Be Giver – In Gita Verse 2.1 Sañjaya said: Seeing Arjuna full of compassion, his mind depressed, his eyes full of tears, Madhusūdana, Kṛṣṇa, spoke the following words.

As Arjuna stood on the battlefield, his heart heavy with turmoil and his soul on the brink of surrender, tears became the silent testament to his inner battle. With Arjuna’s defences lowered, his logical mind spent, and his heart open, Lord Krishna chose this sacred moment to impart his divine wisdom.

At the very edge of his consciousness, Arjuna was finally ready to hear. Krishna, the embodiment of the eternal divine, recognised this stillness within Arjuna’s turmoil as the fertile ground from which understanding could bloom.

The Lord whispers to us in calmness; it is the entrance to profound silence. When our relentless logic exhausts us and we are submerged in the unconscious, we inch towards tranquillity. It is a signpost indicating the direction of silence, yet not the totality of it.

Calmness and silence – often mistaken as one – are distinct. Calmness is a conscious effort, a deliberate act of suppression, a surface where underneath, the waters may still be tumultuous. In the forced quietude, we risk becoming like the sad saint who fears laughter lest his facade cracks, revealing the suppressed chaos.

Children instinctively know this; they close their eyes, hold their breath to contain their mirth, only to reveal how superficial their calm is. True silence, conversely, embraces laughter, for nothing can disturb it.

Real silence is not fragile. It exists vividly amid the uproar of life; markets, chaos, and mountains alike amplify its presence. With true silence, the external din only serves to deepen the inner sanctuary of quietude. One does not need to flee to the Himalayas; the chattering of the mind will follow. There, against the backdrop of silence, the internal chatter becomes conspicuous.

What’s unshakable once realised, this profound silence, cannot be disturbed by the peripheral dissonances of life. If disturbance comes, know that the silence was merely a facade, a calmness cultivated, not the deep-rooted serenity of understanding.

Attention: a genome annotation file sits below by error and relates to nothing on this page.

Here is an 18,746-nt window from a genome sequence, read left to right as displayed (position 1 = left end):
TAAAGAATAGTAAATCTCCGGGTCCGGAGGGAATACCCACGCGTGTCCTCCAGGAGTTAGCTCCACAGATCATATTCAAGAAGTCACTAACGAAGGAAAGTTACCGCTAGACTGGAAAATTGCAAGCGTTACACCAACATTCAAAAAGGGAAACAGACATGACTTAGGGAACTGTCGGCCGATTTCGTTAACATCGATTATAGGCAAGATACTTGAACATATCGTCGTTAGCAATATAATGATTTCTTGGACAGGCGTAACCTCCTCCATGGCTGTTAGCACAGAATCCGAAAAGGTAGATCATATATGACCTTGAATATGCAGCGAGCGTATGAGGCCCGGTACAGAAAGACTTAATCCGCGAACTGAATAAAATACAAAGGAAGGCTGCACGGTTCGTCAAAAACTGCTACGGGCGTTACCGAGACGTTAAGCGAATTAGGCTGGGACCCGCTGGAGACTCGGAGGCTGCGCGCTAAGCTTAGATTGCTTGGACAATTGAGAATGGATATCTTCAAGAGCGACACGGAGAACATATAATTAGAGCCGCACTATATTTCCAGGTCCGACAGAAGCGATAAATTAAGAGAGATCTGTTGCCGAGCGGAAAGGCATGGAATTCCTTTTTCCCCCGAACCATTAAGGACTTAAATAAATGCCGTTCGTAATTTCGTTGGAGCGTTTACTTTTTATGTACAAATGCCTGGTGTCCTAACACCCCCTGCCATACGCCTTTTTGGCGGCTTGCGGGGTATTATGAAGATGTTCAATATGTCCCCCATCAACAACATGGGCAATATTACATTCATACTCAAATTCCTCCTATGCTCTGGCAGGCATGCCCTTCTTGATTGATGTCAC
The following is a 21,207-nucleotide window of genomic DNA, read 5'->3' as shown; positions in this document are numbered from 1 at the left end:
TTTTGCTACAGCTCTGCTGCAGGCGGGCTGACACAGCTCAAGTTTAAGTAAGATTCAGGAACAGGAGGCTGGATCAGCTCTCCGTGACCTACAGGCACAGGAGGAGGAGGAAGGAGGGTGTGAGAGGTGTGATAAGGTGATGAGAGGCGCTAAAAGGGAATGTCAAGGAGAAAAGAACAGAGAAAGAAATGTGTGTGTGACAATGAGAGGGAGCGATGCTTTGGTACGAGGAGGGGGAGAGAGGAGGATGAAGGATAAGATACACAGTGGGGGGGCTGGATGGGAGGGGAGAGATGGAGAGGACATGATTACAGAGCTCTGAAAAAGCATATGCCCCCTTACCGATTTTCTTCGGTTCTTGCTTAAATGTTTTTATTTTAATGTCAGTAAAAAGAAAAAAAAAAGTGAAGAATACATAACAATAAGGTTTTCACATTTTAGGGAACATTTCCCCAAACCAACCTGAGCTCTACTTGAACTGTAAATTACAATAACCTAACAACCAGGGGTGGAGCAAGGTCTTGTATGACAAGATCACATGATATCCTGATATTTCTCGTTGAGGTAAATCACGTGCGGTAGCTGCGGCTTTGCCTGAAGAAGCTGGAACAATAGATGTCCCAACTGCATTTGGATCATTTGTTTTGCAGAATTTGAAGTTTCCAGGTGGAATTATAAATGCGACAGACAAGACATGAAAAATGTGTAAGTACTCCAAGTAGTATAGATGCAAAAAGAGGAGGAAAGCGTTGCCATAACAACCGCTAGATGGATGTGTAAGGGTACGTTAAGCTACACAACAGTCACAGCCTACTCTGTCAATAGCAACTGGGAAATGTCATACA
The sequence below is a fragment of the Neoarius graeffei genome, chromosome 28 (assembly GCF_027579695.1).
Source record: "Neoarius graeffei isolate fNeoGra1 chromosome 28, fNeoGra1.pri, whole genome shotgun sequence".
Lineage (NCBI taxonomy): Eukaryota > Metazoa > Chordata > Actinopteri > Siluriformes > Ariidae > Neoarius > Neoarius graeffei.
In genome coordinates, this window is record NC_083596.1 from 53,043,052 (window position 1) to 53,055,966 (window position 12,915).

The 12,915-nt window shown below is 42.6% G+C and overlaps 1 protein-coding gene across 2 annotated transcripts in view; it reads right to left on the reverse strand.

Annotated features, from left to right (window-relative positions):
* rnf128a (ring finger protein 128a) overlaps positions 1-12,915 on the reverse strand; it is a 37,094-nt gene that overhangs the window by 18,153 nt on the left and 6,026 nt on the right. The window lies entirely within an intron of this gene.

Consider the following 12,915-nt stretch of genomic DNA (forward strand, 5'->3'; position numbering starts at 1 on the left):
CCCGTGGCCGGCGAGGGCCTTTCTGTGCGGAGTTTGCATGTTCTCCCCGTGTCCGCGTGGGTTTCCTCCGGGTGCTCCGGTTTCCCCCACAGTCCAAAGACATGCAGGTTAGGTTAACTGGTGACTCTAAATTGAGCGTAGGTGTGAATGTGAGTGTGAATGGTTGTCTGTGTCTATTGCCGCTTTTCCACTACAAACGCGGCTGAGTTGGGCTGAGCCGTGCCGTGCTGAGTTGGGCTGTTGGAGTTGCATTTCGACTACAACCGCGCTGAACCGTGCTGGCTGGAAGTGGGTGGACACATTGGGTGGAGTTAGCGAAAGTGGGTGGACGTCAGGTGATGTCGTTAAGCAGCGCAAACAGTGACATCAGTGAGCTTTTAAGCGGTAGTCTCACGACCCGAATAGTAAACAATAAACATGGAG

The universe, in its boundless compassion, responds to our frequencies: it listens when we are lost, whispers when we find a semblance of peace, and merges with us in silence. It is in our receptive silence that the universe’s presence becomes a melody, transforming the cacophony of existence into a harmonious symphony.

As Arjuna relinquished his arms and allowed the waves of emotion to purge his persistent reason, he found himself in a receptive void, ready to hear Krishna – not with the ears of his mind, but with the totality of his being.

Krishna’s words were not merely addressed to a strategist prince weighed down by foresight, but to a warrior hollowed out by his inner conflicts – a soul on the brink of profound change. The scene was set not just for Arjuna’s transformation from the confines of conventional reasoning to the expansive territories of spiritual enlightenment but also for his awakening to the grace of becoming a true giver, one who contributes with an open heart.

Listening transcends mere auditory perception. It is an encounter of souls, a meeting point of consciousnesses. As Krishna’s words flowed, they were not merely sounds to Arjuna’s ears but a celestial instrument tuning the discordant strings of his soul.

This dialogue is not a mere exchange of words but a transformative interaction. In that hallowed instant, each of Krishna’s uttered syllables carried the transformative power to lead Arjuna back into the luminescence of awareness – to the core of his very being.


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